Hospital Characteristics and Breast Cancer Survival in the California Breast Cancer Survivorship Consortium

Salma Shariff-Marco, Libby Ellis, Juan Yang, Jocelyn Koo, Esther M. John, Theresa H.M. Keegan, Iona Cheng, Kristine R. Monroe, Cheryl Vigen, Marilyn L. Kwan, Yani Lu, Leslie Bernstein, Anna H. Wu, Scarlett Lin Gomez, Allison W. Kurian

Research output: Contribution to journalArticlepeer-review

2 Scopus citations


INTRODUCTION Racial/ethnic disparities in breast cancer survival are well documented, but the influence of health care institutions is unclear. We therefore examined the effect of hospital characteristics on survival. METHODS Harmonized data pooled from 5 case-control and prospective cohort studies within the California Breast Cancer Survivorship Consortium were linked to the California Cancer Registry and the California Neighborhoods Data System. The study included 9,701 patients with breast cancer who were diagnosed between 1993 and 2007. First reporting hospitals were classified by hospital type—National Cancer Institute (NCI) –designated cancer center, American College of Surgeons (ACS) Cancer Program, other—and hospital composition of the neighborhood socioeconomic status and race/ethnicity of patients with cancer. Multivariable Cox proportional hazards models adjusted for clinical and patient-level prognostic factors were used to examine the influence of hospital characteristics on survival. RESULTS Fewer than one half of women received their initial care at an NCI-designated cancer center (5%) or ACS program (38%) hospital. Receipt of initial care in ACS program hospitals varied by race/ethnicity—highest among non-Latina White patients (45%), and lowest among African Americans (21%). African-American women had superior breast cancer survival when receiving initial care in ACS hospitals versus other hospitals (non-ACS program and non–NCI-designated cancer center; hazard ratio, 0.67; 95% CI, 0.55 to 0.83). Other hospital characteristics were not associated with survival. CONCLUSION African American women may benefit significantly from breast cancer care in ACS program hospitals; however, most did not receive initial care at such facilities. Future research should identify the aspects of ACS program hospitals that are associated with higher survival and evaluate strategies by which to enhance access to and use of high-quality hospitals, particularly among African American women.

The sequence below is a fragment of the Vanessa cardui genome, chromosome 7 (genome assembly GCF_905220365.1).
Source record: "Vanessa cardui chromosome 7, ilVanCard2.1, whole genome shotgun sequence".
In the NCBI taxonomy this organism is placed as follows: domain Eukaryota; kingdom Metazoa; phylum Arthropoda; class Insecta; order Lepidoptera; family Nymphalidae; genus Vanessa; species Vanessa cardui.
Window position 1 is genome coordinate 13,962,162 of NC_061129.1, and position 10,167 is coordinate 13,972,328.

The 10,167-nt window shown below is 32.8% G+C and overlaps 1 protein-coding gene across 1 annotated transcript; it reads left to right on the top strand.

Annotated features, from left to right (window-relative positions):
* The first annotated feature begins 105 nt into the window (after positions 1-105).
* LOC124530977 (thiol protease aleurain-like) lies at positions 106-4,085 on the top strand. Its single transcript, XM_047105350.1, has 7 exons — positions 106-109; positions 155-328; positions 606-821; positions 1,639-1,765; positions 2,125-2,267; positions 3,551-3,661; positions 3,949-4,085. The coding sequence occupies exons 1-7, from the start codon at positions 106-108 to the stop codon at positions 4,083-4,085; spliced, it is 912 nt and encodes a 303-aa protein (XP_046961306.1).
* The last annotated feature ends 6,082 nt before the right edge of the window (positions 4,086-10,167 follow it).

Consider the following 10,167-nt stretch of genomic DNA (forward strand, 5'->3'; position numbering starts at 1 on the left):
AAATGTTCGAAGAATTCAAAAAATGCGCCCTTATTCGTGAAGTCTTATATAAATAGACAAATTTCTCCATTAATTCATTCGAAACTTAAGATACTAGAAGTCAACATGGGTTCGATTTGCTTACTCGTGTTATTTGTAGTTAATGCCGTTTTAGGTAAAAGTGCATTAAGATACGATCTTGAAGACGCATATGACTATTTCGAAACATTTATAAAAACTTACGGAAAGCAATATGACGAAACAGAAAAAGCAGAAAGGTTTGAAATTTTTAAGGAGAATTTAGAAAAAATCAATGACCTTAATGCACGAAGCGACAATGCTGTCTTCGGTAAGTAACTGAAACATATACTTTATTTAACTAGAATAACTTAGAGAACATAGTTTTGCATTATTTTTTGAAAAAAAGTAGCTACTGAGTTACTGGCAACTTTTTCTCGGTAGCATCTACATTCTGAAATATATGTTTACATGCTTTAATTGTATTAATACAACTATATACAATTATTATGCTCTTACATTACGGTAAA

Original languageEnglish (US)
Pages (from-to)E517-E528
JournalJCO Oncology Practice
Issue number6
StatePublished - Jun 1 2020

ASJC Scopus subject areas

  • Health Policy
  • Oncology
  • Oncology(nursing)


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